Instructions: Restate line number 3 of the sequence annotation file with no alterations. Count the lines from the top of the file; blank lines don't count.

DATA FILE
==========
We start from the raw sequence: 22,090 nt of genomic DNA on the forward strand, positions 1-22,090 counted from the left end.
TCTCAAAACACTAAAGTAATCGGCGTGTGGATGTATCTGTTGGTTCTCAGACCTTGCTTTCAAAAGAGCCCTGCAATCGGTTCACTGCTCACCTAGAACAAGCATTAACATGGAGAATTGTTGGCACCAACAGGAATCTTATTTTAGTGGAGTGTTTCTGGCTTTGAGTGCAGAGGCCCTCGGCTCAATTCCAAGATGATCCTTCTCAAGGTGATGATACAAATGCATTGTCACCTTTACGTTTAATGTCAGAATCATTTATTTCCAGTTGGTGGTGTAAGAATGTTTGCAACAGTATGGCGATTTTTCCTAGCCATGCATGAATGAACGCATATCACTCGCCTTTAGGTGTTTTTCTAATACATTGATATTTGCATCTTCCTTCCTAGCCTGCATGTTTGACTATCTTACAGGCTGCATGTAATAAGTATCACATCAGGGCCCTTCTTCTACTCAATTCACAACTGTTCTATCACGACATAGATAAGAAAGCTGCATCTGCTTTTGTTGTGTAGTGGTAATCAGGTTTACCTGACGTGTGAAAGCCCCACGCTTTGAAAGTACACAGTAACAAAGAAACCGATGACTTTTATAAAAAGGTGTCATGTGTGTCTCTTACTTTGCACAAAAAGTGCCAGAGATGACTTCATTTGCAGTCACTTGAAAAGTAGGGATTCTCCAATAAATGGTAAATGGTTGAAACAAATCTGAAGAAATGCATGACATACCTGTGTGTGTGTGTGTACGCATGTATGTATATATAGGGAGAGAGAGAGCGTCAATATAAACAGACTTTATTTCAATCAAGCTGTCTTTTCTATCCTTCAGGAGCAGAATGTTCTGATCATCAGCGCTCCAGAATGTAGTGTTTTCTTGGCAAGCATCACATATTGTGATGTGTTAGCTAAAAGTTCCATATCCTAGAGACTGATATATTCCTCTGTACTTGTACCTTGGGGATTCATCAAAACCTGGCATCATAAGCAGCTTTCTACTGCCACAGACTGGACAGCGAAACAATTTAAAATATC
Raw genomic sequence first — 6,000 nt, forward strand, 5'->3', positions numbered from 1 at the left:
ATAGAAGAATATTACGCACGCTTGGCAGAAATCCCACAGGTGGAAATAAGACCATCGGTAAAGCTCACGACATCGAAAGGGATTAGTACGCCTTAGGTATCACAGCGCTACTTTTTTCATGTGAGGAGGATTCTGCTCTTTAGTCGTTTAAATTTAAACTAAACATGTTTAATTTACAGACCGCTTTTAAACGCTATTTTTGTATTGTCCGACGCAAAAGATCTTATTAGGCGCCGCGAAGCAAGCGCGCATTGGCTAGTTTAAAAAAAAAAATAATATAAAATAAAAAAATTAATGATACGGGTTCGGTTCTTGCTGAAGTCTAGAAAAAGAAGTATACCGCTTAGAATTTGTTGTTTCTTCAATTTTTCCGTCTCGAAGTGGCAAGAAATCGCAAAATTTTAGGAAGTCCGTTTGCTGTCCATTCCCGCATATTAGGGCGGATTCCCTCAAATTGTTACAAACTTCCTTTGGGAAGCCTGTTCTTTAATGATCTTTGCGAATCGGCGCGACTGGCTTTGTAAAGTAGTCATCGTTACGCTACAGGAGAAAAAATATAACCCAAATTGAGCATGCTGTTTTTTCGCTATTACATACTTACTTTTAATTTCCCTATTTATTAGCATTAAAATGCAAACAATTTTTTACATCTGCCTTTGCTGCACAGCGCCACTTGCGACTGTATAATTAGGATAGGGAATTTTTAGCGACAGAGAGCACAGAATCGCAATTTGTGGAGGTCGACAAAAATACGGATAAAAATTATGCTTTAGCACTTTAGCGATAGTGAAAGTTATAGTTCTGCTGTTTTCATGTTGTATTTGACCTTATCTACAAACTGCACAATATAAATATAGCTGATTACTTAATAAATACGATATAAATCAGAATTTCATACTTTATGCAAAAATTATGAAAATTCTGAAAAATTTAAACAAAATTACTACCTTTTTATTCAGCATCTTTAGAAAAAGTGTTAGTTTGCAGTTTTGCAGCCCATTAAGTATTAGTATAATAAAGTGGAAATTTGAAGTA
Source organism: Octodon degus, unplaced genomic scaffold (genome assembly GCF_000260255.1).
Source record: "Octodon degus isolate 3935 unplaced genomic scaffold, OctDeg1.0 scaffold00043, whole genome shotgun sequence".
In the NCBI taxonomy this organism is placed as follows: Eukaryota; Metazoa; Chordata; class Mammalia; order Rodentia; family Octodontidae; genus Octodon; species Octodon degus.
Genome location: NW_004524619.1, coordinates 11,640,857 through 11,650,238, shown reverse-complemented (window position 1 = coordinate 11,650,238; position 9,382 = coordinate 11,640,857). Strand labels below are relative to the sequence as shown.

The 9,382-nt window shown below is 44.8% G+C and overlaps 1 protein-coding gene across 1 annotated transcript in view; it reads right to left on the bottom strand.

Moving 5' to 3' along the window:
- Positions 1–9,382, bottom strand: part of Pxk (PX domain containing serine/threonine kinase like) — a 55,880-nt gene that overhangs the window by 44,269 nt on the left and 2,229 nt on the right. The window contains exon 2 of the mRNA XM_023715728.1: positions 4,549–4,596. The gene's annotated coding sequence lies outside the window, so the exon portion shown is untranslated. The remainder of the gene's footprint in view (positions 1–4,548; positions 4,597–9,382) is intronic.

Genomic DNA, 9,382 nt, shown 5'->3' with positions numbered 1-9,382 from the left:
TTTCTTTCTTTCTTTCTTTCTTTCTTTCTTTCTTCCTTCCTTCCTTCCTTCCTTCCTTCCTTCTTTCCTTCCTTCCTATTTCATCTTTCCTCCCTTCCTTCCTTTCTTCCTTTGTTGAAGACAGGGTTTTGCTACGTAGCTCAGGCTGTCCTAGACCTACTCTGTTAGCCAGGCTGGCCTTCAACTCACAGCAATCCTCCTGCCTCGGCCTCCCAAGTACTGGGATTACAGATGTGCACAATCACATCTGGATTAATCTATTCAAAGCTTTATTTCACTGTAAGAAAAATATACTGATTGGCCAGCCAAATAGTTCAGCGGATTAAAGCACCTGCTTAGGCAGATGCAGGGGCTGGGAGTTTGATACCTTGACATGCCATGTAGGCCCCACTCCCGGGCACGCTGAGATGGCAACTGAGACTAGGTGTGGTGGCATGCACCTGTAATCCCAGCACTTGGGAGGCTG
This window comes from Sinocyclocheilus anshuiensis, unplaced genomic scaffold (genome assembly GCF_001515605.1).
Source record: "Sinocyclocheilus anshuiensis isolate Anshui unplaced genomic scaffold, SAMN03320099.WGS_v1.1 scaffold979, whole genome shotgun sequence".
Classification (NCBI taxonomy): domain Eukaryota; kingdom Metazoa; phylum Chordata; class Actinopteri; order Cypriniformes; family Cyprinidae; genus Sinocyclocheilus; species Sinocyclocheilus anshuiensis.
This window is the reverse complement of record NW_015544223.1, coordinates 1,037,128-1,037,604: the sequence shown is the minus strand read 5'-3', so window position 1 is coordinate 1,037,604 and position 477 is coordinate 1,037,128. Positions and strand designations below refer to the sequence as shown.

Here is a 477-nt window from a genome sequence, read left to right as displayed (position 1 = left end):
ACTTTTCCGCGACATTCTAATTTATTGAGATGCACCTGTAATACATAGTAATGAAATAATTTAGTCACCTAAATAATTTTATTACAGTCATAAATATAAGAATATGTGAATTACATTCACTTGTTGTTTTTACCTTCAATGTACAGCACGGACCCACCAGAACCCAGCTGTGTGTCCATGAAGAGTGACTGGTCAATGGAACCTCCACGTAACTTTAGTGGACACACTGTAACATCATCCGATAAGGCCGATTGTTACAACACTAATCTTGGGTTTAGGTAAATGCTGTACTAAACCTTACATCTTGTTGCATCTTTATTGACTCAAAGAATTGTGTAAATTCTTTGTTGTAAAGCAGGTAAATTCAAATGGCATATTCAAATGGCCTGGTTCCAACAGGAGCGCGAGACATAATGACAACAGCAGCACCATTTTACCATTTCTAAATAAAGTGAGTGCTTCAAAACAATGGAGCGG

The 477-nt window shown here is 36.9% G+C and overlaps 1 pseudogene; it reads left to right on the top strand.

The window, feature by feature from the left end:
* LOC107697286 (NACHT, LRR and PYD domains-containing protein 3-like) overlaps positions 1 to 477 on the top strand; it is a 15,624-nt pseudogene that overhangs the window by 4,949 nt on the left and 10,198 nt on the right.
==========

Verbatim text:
Raw genomic sequence first — 6,000 nt, forward strand, 5'->3', positions numbered from 1 at the left: